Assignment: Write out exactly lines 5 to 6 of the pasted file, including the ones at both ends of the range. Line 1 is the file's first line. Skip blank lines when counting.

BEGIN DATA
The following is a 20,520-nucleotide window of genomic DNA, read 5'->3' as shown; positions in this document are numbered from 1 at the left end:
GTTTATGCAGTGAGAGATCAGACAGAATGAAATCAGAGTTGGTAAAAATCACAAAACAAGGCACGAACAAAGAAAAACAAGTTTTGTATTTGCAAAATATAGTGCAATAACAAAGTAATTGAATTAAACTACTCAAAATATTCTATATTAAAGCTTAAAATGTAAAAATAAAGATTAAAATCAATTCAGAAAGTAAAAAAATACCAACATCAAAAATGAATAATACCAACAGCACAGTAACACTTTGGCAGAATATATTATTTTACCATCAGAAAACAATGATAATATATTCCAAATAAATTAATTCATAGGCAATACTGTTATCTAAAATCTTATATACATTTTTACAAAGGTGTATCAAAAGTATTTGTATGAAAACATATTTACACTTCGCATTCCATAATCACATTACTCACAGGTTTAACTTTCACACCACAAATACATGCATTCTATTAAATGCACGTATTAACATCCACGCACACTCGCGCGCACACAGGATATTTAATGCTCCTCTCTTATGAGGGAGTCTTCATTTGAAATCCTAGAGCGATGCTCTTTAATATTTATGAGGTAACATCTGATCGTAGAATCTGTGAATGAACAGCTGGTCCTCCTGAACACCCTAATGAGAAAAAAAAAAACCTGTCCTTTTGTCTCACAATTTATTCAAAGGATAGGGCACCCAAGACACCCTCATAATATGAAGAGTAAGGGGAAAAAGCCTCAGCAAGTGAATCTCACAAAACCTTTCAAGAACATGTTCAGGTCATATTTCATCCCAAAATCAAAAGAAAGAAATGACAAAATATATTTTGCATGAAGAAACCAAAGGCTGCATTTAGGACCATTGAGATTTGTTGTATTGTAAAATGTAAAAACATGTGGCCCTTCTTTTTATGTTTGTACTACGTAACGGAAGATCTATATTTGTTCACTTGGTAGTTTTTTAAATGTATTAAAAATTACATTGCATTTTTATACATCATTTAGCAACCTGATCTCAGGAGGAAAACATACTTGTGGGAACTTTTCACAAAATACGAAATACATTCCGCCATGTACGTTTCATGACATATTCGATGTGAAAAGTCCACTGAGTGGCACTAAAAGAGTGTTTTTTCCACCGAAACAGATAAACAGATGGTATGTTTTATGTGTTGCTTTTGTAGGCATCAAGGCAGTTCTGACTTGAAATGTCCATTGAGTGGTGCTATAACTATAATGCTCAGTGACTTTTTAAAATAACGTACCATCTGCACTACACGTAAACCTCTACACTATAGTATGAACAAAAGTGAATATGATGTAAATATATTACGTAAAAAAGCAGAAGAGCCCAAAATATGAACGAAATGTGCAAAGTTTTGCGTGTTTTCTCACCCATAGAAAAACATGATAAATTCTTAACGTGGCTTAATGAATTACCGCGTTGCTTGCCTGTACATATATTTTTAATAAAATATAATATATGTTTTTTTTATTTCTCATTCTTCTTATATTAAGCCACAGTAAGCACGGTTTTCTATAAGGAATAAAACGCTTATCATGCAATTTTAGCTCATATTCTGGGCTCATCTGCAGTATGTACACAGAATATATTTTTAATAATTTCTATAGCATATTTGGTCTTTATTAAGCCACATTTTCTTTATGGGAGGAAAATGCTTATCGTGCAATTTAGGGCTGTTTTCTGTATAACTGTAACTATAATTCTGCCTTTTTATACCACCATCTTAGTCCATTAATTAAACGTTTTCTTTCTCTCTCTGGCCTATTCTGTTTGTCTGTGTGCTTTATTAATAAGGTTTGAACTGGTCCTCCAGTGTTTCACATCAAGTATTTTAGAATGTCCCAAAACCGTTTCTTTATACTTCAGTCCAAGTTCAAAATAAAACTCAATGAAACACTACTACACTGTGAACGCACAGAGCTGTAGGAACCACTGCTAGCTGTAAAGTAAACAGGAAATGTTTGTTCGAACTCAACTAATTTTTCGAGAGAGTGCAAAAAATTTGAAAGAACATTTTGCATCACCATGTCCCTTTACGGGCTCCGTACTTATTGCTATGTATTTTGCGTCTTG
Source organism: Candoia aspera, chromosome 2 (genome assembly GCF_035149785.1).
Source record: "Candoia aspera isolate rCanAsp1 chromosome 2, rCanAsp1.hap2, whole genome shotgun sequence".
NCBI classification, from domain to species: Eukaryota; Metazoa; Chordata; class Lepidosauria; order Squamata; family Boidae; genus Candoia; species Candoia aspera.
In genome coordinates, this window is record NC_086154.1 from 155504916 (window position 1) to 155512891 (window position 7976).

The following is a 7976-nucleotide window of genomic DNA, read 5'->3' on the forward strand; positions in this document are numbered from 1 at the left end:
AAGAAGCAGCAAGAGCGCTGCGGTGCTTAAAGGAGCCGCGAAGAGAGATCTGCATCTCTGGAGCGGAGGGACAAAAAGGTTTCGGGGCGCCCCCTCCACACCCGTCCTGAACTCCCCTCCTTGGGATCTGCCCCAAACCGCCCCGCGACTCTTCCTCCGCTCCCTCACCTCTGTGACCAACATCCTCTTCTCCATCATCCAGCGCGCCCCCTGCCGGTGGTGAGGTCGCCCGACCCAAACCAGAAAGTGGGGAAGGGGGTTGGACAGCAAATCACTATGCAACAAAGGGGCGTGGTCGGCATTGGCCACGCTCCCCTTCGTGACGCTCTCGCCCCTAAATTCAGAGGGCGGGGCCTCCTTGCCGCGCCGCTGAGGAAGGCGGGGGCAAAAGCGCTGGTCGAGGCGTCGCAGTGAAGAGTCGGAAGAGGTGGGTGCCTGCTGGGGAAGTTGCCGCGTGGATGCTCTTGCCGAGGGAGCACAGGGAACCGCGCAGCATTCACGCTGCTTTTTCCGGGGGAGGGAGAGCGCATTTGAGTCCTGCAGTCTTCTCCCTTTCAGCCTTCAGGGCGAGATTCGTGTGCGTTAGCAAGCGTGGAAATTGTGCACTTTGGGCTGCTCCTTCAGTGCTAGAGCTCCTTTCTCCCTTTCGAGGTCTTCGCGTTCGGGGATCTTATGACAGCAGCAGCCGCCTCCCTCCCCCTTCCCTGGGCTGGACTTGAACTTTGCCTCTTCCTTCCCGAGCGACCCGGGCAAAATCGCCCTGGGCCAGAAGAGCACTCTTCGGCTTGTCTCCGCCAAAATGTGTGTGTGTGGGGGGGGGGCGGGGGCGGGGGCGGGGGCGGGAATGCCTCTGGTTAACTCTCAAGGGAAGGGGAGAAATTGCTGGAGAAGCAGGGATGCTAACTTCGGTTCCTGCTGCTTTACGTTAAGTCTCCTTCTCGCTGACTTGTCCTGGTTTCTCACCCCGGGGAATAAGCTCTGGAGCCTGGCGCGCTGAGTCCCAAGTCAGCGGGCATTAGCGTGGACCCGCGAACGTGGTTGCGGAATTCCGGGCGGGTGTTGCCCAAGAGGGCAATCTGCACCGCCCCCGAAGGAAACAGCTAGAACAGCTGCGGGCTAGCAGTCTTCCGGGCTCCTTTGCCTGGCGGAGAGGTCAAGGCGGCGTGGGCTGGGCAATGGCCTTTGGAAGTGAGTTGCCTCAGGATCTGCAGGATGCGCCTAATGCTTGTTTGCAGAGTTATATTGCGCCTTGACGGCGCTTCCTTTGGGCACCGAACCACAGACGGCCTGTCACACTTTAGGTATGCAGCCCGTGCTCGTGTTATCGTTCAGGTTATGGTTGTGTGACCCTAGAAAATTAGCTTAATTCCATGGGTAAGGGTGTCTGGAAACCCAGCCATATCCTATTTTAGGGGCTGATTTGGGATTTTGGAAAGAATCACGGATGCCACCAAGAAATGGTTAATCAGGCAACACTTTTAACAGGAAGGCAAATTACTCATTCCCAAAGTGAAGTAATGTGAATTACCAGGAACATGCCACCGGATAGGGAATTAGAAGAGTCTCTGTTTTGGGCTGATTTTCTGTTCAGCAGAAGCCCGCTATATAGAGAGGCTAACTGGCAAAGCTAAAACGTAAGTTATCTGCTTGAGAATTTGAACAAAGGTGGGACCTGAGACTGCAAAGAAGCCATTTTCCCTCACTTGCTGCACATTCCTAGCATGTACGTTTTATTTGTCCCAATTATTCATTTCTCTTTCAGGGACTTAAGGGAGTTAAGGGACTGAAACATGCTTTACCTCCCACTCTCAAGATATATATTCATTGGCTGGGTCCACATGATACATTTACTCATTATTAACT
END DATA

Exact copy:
NCBI classification, from domain to species: Eukaryota; Metazoa; Chordata; class Lepidosauria; order Squamata; family Boidae; genus Candoia; species Candoia aspera.
In genome coordinates, this window is record NC_086154.1 from 155504916 (window position 1) to 155512891 (window position 7976).